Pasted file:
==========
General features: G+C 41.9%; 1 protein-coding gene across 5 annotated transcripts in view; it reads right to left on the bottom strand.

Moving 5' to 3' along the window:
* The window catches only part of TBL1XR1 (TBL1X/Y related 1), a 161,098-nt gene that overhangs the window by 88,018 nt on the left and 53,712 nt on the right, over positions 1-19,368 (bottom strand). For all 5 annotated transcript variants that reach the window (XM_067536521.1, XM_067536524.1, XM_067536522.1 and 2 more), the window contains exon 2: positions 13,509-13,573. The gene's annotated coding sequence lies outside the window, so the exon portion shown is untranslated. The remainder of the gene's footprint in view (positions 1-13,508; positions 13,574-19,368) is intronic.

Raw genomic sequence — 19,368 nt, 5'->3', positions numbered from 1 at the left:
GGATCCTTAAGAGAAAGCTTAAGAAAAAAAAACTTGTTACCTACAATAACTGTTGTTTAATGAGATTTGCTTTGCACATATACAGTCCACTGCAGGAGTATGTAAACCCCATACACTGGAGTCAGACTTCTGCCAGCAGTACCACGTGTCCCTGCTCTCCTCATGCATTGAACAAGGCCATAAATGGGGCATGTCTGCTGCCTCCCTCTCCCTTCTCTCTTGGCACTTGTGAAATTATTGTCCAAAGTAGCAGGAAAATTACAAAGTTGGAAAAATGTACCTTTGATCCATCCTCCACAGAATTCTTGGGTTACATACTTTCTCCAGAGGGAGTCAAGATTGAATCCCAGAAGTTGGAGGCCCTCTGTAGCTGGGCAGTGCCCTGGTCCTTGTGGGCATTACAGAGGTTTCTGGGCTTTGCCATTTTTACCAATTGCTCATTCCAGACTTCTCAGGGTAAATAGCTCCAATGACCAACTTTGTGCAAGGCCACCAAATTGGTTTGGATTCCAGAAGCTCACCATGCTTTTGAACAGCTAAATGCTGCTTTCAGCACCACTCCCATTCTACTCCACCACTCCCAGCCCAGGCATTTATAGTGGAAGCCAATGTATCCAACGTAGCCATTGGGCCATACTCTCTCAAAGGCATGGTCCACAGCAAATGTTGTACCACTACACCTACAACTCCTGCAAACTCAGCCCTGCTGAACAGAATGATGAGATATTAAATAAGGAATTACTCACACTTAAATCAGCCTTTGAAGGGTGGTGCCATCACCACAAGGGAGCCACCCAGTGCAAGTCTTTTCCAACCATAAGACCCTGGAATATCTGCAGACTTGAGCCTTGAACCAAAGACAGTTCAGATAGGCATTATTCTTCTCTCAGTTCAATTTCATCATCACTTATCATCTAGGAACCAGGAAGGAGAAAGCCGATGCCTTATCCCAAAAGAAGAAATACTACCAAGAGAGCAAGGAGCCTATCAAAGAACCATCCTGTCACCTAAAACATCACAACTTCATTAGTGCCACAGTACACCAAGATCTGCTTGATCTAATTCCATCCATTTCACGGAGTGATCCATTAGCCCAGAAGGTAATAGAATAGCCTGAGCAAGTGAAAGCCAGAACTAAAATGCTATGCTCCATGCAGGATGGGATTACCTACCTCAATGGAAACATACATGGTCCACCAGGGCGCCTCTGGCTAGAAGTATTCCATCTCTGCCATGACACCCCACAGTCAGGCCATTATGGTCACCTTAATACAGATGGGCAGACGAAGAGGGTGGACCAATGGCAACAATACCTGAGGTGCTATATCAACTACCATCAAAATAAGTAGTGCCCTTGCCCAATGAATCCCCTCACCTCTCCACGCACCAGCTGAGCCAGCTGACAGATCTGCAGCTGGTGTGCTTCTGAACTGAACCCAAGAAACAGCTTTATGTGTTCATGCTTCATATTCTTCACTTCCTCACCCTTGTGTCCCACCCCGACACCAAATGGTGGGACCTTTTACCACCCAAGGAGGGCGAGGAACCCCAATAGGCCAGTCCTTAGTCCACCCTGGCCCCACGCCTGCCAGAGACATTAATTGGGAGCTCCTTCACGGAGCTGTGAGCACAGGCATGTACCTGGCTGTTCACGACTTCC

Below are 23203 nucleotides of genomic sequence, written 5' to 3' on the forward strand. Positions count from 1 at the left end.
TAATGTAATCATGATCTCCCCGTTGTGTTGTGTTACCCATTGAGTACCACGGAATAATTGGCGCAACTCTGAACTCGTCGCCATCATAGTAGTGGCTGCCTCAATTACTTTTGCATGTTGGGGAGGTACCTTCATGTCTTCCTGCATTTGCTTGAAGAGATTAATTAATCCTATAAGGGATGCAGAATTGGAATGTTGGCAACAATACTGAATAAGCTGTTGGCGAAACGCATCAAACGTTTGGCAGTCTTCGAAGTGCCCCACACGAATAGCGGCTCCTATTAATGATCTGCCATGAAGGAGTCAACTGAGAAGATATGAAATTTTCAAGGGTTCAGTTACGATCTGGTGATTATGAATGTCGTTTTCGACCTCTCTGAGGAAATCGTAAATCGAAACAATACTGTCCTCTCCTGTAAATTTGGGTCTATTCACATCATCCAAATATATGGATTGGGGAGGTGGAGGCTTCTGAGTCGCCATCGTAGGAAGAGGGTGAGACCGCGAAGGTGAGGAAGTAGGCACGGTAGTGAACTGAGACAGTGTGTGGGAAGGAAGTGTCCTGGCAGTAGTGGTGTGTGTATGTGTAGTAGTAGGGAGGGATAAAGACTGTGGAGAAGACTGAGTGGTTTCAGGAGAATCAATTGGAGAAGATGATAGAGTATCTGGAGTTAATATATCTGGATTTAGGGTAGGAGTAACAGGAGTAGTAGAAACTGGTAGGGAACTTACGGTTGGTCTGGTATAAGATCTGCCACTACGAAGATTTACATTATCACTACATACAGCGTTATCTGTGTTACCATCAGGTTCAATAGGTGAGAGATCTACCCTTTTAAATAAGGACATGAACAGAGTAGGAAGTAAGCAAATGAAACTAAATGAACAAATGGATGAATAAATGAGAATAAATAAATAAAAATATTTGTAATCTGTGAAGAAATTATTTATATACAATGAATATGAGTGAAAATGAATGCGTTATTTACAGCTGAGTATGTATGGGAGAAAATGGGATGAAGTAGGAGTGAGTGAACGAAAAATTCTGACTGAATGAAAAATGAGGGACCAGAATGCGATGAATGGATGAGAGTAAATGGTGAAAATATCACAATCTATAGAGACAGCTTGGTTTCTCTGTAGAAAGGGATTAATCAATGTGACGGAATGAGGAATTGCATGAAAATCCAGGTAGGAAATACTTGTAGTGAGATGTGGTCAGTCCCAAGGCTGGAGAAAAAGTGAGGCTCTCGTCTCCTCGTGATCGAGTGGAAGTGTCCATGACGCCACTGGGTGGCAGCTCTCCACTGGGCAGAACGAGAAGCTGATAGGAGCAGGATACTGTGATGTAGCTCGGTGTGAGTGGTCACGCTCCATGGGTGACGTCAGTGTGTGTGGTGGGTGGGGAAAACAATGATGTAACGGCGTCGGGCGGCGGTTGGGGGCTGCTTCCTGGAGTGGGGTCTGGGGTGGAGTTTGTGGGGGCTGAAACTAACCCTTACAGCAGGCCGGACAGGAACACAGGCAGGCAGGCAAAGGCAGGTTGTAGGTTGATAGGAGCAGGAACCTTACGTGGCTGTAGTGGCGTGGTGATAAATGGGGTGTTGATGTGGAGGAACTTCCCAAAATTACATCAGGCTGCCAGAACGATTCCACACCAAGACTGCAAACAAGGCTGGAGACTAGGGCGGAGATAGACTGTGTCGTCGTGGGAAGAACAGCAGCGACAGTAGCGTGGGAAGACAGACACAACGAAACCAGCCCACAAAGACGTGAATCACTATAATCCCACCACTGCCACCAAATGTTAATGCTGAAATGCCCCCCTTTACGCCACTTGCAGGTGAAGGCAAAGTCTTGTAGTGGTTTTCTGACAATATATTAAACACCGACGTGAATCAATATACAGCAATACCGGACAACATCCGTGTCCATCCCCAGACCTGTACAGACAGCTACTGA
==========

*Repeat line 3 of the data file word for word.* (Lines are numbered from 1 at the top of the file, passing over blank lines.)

* The window catches only part of TBL1XR1 (TBL1X/Y related 1), a 161,098-nt gene that overhangs the window by 88,018 nt on the left and 53,712 nt on the right, over positions 1-19,368 (bottom strand). For all 5 annotated transcript variants that reach the window (XM_067536521.1, XM_067536524.1, XM_067536522.1 and 2 more), the window contains exon 2: positions 13,509-13,573. The gene's annotated coding sequence lies outside the window, so the exon portion shown is untranslated. The remainder of the gene's footprint in view (positions 1-13,508; positions 13,574-19,368) is intronic.